Australia, he continued, saw scope for increased coordination of the United Nations and Inter-Parliamentary Union activities. Under a more formalized relationship, it might be possible for the Union to structure its conferences and work agendas to link into areas of United Nations discussion, for example in studying the impact of globalization, or on developing strategies to fight HIV/AIDS. He noted that the Inter-Parliamentary Union had an effective committee structure that could ably assist the United Nations deliberations through its inquiries and reports. They might be scope for the Union to submit reports to particular committees of the United Nations General Assembly for further consideration. It could also provide input into the deliberations of the United Nations. It could provide a platform for increasing parliamentary understanding of and support for United Nations work. Importantly, the Inter- Parliamentary Union could challenge some of the common -– but often deeply entrenched -– misconceptions about the United Nations, as well as prompt closer parliamentary scrutiny of the United Nations system.

MOHAMMED AL-HUMAIMIDI (Iraq) said that a few months ago, the Conference of Presiding Officers of National Parliaments had gathered in the General Assembly Hall. That conference was an important landmark in cooperation between the United Nations and the Inter-Parliamentary Union, and had emphasized the need for the United Nations to take into account the opinions and decisions of the Union, which reflected the views of the people as referred to in the Charter under the words “We the Peoples”. The voice of the peoples must be heard in the Organization in order to establish a democratic dimension in the international decision-making process.

Cooperation between the two organizations had continued to raise interest in strengthening peace, economic and social development, international law and human rights. The Inter-Parliamentary Union had also addressed the issue of sanctions -- such as those imposed by the Security Council -- in a resolution adopted by its 104th Conference in Jakarta on 20 October. The United Nations should take notice of that resolution. According to its terms, economic sanctions should be avoided; but if imposed, their objectives must be defined precisely and the sanctions should have a time limit. The resolution had included a paragraph on Iraq to the effect that the Security Council should raise its sanctions against his country and re-evaluate the whole sanctions system.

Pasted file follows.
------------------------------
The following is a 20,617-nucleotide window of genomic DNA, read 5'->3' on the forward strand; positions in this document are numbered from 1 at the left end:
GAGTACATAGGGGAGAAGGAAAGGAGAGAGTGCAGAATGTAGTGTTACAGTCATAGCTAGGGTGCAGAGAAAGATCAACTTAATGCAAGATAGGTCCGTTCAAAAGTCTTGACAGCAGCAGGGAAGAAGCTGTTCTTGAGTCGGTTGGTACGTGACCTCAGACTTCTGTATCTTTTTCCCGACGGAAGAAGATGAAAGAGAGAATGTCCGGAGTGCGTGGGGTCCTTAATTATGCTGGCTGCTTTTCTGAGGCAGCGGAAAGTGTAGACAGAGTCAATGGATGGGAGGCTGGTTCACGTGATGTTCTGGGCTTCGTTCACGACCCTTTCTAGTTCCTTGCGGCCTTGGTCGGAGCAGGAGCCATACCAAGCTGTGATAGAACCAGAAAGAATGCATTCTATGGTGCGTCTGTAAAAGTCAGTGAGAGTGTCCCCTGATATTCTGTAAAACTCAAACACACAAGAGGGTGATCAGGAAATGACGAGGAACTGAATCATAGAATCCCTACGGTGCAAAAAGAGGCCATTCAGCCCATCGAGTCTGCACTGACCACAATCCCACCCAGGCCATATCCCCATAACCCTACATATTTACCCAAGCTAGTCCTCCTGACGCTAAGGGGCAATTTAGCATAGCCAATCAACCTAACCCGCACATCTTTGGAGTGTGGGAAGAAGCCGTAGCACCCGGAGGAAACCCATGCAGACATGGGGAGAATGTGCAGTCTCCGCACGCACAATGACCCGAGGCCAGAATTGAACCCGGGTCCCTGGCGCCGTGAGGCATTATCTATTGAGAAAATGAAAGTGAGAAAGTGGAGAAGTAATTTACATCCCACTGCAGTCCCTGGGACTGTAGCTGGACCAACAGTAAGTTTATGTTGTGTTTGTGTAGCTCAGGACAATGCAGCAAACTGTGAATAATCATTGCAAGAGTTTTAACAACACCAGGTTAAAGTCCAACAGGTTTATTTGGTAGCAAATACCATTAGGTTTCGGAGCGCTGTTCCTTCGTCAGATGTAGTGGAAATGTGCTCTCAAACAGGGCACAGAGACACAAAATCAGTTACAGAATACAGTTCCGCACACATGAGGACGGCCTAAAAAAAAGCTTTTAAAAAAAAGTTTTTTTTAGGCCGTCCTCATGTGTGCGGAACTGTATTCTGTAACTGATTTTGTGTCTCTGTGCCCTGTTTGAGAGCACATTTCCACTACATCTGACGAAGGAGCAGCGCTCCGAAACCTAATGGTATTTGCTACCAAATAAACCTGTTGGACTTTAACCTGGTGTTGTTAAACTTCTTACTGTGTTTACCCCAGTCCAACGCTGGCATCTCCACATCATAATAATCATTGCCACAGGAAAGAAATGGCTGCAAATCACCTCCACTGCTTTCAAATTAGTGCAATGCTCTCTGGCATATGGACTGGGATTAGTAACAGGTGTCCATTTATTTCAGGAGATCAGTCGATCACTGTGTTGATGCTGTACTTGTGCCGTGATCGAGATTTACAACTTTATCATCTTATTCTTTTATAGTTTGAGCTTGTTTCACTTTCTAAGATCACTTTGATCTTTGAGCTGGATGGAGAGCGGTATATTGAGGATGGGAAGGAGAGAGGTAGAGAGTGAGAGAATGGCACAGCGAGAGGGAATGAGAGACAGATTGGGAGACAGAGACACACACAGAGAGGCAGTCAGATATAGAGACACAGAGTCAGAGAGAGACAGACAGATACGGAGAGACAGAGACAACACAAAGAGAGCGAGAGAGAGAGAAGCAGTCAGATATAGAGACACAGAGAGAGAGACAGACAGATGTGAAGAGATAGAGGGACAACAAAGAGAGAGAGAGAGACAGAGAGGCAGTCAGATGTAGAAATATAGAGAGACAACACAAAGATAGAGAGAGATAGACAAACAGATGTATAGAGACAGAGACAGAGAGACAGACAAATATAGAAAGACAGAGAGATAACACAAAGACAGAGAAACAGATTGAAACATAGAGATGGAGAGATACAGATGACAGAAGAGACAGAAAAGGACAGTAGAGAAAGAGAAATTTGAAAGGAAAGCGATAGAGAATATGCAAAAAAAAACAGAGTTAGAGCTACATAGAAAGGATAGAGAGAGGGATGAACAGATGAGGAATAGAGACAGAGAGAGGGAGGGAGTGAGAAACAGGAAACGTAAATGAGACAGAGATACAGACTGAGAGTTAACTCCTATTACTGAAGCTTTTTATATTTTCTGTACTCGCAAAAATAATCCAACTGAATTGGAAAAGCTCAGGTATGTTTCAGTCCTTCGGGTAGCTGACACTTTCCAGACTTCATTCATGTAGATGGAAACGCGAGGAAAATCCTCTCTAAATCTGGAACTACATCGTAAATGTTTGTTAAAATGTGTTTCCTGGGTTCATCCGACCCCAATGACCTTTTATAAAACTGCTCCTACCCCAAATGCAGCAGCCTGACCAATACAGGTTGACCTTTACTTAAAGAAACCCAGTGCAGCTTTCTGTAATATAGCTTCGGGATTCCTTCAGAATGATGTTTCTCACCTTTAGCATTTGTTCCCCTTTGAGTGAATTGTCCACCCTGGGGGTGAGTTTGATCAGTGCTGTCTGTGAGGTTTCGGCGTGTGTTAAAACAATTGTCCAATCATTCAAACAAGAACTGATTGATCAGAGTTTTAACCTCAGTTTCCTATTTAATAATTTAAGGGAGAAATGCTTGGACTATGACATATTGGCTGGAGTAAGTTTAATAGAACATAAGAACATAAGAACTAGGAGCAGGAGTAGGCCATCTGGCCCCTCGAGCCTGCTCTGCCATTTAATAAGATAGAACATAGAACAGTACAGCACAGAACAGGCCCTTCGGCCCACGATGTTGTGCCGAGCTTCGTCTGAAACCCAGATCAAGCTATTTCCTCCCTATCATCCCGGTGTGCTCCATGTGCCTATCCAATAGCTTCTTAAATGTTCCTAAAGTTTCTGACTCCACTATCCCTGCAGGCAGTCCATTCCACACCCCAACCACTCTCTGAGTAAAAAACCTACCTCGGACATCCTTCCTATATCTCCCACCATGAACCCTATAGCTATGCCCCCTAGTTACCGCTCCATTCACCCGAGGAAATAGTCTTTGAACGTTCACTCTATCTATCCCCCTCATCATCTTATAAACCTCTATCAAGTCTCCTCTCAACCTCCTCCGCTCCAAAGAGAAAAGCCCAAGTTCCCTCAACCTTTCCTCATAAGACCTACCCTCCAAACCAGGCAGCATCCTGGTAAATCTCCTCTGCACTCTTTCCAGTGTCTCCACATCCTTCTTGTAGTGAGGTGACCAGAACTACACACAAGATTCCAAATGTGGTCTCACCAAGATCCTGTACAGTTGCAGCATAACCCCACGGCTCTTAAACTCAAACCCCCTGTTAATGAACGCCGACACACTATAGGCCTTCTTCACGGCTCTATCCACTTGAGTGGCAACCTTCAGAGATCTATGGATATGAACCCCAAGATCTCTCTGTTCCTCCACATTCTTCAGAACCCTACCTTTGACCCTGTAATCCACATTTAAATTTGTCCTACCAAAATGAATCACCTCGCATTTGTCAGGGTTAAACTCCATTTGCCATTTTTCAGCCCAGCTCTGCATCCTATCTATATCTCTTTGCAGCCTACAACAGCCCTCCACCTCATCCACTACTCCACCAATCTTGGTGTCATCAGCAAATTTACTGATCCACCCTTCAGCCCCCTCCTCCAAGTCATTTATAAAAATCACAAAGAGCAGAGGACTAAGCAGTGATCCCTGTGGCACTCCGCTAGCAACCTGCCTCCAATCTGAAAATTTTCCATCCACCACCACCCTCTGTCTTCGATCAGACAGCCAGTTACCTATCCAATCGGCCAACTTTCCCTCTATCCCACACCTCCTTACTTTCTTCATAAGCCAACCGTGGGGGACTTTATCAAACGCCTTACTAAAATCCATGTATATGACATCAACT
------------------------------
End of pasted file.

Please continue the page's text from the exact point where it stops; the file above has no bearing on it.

He called upon the United Nations to heed the Union’s appeal, and called upon the Union to pursue the implications of its resolution. He reiterated his view that it was necessary to develop relations between the United Nations and the Inter-Parliamentary Union, with a view to strengthening cooperation and partnership. He would join as co-sponsor of the resolution.

BRUNO RODRIGUEZ PARRILLA (Cuba) said there was no task more urgent than the democratization of international relations; in fact, without it, efforts for peace, development and cooperation would be futile. Moreover, the United Nations had the fundamental responsibility for the achievement of that goal. Parliamentarians throughout the world had reaffirmed recently, at the Conference of Presiding Officers of National Parliaments, their commitment to the United Nations, its proposals and its principles. Its final Declaration confirmed the necessity of increasing the contribution of parliamentarians to international relations, and in particular to the work of the United Nations.

The Government of Cuba called for greater collaboration between the United Nations and the Inter-Parliamentary Union, and felt that Member States and parliamentarians from around the world must broaden their relations in a more productive way. In the report of the Secretary-General on cooperation between the two organizations (document A/55/409), the Secretary-General expressed the hope that in future such cooperation would be greater. However, the position assumed by the authorities of the host country -– which had denied visas to some representatives of national parliaments to the Conference of Presidents of National Parliaments -- reflected a lack of commitment to those goals. His country was obliged to refer to the discriminatory treatment accorded by the United States to the representative of the Cuban National Assembly.

He stated that Cuba concurred fully with the fundamental Inter- Parliamentary Union principle that no meeting could be convened if all members were not permitted to participate, which confirmed that the Union was truly an international organization, and reaffirmed the necessity for the full observance of that founding principle. At the same time, Cuba wished to thank the conference participants for their energetic rejection of the arbitrary and discriminatory decision of the host country to deny visas to representatives of some national parliaments. In closing, he reiterated the invitation to all members and observers of the Union to participate in the 105th conference of the Cuban National Assembly, which would be held in Havana from 1 to 7 April 2001.